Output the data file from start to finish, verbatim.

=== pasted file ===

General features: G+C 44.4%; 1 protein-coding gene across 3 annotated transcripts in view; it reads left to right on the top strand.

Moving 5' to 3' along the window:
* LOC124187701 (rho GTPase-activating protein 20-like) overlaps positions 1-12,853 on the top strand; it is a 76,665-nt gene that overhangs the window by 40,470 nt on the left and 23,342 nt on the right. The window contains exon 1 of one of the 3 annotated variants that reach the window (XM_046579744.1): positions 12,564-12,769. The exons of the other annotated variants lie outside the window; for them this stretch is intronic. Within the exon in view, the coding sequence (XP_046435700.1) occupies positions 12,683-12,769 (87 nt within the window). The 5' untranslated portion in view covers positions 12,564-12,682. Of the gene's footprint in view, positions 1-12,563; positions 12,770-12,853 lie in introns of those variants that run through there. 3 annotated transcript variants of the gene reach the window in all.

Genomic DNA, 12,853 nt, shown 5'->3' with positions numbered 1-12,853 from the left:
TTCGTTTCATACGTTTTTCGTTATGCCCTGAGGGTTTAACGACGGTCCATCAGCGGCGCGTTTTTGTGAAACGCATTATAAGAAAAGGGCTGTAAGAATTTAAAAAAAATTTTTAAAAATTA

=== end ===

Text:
General features: G+C 44.4%; 1 protein-coding gene across 3 annotated transcripts in view; it reads left to right on the top strand.

Moving 5' to 3' along the window:
* LOC124187701 (rho GTPase-activating protein 20-like) overlaps positions 1-12,853 on the top strand; it is a 76,665-nt gene that overhangs the window by 40,470 nt on the left and 23,342 nt on the right. The window contains exon 1 of one of the 3 annotated variants that reach the window (XM_046579744.1): positions 12,564-12,769. The exons of the other annotated variants lie outside the window; for them this stretch is intronic. Within the exon in view, the coding sequence (XP_046435700.1) occupies positions 12,683-12,769 (87 nt within the window). The 5' untranslated portion in view covers positions 12,564-12,682. Of the gene's footprint in view, positions 1-12,563; positions 12,770-12,853 lie in introns of those variants that run through there. 3 annotated transcript variants of the gene reach the window in all.

Genomic DNA, 12,853 nt, shown 5'->3' with positions numbered 1-12,853 from the left:
TTCGTTTCATACGTTTTTCGTTATGCCCTGAGGGTTTAACGACGGTCCATCAGCGGCGCGTTTTTGTGAAACGCATTATAAGAAAAGGGCTGTAAGAATTTAAAAAAAATTTTTAAAAATTA